Several regions in Japan have been seeing a rise in cases to the levels of August, causing many experts to fear the onset of a “third wave.” They include the capital city of Tokyo, the next largest city of Osaka, and the far northeast region of Hokkaido.
On November 9, a Japanese government subcommittee in charge of recommending policy held an emergency press conference to share the recent trends in the contagion data of COVID-19.
Some of its recommendations included specific measures on how to support foreigners when they arrive from abroad and during the testing process.
However, following misleading representations in the media and rumors exchanged on SNS, some of the conversations in the foreign community turned towards people accusing the Japanese government of being xenophobic.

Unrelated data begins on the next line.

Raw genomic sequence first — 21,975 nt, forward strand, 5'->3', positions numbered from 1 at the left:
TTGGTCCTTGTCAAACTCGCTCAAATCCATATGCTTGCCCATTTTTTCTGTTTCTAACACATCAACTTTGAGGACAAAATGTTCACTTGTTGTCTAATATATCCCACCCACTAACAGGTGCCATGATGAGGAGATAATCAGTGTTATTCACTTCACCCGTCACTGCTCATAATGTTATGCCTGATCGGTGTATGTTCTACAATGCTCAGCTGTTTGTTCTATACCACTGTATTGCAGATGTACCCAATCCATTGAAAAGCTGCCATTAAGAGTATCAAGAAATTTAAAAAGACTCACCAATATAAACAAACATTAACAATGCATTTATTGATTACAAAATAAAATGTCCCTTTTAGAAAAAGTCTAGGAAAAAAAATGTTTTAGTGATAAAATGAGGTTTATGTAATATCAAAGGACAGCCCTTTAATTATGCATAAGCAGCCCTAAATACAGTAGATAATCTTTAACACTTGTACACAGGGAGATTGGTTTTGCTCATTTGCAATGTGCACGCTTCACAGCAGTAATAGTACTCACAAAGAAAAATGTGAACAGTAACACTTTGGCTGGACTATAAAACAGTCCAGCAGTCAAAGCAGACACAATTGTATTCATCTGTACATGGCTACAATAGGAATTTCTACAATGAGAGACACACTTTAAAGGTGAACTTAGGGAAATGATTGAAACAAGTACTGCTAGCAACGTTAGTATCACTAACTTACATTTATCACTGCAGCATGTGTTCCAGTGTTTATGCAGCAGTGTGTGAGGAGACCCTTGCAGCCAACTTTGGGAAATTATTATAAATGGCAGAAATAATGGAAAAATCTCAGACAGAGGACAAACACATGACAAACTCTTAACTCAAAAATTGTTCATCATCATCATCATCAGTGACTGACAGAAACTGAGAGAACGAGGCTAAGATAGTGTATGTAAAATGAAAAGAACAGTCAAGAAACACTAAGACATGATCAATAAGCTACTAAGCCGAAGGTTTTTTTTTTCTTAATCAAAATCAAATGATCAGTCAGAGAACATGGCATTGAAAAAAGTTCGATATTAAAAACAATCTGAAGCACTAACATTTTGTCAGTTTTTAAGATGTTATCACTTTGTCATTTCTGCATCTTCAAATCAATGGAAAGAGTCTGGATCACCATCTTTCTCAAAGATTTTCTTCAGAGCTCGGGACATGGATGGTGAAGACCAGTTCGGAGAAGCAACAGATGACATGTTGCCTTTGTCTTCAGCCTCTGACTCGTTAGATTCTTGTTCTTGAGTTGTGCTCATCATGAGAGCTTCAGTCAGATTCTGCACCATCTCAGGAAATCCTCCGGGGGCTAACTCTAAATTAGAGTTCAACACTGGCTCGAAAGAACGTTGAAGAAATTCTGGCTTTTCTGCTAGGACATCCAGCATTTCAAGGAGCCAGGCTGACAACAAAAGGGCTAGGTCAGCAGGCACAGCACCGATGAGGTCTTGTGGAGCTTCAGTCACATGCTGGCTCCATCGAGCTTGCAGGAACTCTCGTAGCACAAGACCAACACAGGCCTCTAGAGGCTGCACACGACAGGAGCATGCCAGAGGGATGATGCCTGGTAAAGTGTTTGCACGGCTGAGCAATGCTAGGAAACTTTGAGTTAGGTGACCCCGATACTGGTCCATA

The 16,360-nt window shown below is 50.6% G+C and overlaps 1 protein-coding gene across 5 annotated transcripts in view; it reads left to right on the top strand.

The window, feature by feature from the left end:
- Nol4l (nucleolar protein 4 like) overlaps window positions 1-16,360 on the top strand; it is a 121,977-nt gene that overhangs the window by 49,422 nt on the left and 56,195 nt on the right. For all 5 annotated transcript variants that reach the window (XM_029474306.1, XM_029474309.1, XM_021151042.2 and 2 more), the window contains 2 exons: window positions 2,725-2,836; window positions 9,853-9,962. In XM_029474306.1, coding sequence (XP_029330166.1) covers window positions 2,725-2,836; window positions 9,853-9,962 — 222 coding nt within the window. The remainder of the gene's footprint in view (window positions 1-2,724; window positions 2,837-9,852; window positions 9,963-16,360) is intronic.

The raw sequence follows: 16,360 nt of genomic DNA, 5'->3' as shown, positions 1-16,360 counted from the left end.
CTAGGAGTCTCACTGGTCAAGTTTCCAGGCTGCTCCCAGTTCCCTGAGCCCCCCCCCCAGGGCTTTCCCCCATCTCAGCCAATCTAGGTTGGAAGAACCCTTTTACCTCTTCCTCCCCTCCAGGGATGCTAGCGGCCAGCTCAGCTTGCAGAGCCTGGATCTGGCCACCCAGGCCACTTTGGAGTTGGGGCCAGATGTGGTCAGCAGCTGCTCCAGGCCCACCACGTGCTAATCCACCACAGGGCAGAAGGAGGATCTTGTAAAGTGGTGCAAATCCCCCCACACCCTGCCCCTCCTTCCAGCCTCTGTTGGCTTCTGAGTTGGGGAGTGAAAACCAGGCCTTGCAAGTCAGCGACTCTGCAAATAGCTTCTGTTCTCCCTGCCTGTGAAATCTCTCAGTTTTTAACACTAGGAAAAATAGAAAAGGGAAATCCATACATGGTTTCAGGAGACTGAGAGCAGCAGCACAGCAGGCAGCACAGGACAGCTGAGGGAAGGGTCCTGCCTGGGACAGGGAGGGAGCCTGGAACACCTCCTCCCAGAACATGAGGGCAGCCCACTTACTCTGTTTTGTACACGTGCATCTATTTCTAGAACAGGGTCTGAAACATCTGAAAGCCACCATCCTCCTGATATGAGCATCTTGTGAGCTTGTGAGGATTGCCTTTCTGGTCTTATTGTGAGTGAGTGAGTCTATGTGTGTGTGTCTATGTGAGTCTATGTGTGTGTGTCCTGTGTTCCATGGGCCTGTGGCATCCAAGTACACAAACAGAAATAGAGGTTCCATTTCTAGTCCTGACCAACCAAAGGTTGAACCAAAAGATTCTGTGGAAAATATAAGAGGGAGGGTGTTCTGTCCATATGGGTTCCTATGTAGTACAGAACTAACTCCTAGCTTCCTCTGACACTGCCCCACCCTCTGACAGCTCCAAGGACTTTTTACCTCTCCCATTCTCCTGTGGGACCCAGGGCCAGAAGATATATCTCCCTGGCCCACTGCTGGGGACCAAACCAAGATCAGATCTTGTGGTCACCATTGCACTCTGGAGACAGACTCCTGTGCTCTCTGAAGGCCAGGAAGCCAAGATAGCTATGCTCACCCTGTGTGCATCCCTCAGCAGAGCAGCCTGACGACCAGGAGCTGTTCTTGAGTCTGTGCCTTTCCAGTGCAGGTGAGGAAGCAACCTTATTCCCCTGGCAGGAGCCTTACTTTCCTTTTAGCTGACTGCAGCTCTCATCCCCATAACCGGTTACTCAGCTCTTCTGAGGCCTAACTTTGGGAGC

Memes circulated in certain groups on Facebook and Instagram pages claiming that the Japanese government was being tactless against foreigners, with some proposing to contact the relevant embassies and Twitter accounts to express their indignation. What was missing in all of this was an honest look at what was actually said.
We set the record straight.
Experts Sound a Broad Alarm
In the press conference on November 9, experts sounded a broad alarm as COVID-19 cases around the country were increasing. Dr. Shigeru Omi, who leads the subcommittee, told journalists, “In simple terms, even if we look at numbers in the whole country, the rate of the spread of infection is slowly picking up.”
He explained that the nature of the clusters was diversifying, and the clusters were getting more difficult to trace. Therefore, he said, “If we do nothing now while the number of cases is growing slowly, there is a good possibility that the rise will become sharp and exponential.”